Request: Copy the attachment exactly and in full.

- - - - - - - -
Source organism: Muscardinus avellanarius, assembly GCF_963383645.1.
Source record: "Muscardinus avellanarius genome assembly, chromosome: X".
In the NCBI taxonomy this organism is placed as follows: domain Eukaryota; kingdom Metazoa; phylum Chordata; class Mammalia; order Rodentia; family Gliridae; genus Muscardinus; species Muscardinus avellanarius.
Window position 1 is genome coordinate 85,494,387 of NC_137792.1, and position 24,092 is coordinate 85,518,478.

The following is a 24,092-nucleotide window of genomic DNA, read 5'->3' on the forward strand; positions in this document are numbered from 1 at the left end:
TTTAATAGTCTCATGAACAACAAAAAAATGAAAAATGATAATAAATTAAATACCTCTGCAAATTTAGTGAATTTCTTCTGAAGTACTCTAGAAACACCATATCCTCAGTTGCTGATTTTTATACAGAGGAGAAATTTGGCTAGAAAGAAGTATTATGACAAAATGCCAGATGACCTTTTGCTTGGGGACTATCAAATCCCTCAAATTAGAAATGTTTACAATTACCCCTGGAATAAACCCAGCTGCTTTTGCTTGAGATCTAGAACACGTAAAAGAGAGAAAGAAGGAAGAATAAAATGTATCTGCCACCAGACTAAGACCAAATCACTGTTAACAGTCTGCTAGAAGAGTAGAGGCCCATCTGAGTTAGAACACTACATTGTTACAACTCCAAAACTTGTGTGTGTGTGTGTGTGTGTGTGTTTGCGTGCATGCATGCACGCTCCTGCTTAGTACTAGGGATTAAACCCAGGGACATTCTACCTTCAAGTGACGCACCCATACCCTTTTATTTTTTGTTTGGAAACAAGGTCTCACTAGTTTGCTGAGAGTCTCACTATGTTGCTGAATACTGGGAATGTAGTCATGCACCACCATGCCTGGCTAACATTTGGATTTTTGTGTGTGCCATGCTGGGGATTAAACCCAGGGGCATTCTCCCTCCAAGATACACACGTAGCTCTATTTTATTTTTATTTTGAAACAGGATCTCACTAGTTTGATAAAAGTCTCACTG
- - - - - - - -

Source organism: Muscardinus avellanarius, assembly GCF_963383645.1.
Source record: "Muscardinus avellanarius genome assembly, chromosome: X".
In the NCBI taxonomy this organism is placed as follows: domain Eukaryota; kingdom Metazoa; phylum Chordata; class Mammalia; order Rodentia; family Gliridae; genus Muscardinus; species Muscardinus avellanarius.
Window position 1 is genome coordinate 85,494,387 of NC_137792.1, and position 24,092 is coordinate 85,518,478.

The following is a 24,092-nucleotide window of genomic DNA, read 5'->3' on the forward strand; positions in this document are numbered from 1 at the left end:
TTTAATAGTCTCATGAACAACAAAAAAATGAAAAATGATAATAAATTAAATACCTCTGCAAATTTAGTGAATTTCTTCTGAAGTACTCTAGAAACACCATATCCTCAGTTGCTGATTTTTATACAGAGGAGAAATTTGGCTAGAAAGAAGTATTATGACAAAATGCCAGATGACCTTTTGCTTGGGGACTATCAAATCCCTCAAATTAGAAATGTTTACAATTACCCCTGGAATAAACCCAGCTGCTTTTGCTTGAGATCTAGAACACGTAAAAGAGAGAAAGAAGGAAGAATAAAATGTATCTGCCACCAGACTAAGACCAAATCACTGTTAACAGTCTGCTAGAAGAGTAGAGGCCCATCTGAGTTAGAACACTACATTGTTACAACTCCAAAACTTGTGTGTGTGTGTGTGTGTGTGTGTTTGCGTGCATGCATGCACGCTCCTGCTTAGTACTAGGGATTAAACCCAGGGACATTCTACCTTCAAGTGACGCACCCATACCCTTTTATTTTTTGTTTGGAAACAAGGTCTCACTAGTTTGCTGAGAGTCTCACTATGTTGCTGAATACTGGGAATGTAGTCATGCACCACCATGCCTGGCTAACATTTGGATTTTTGTGTGTGCCATGCTGGGGATTAAACCCAGGGGCATTCTCCCTCCAAGATACACACGTAGCTCTATTTTATTTTTATTTTGAAACAGGATCTCACTAGTTTGATAAAAGTCTCACTG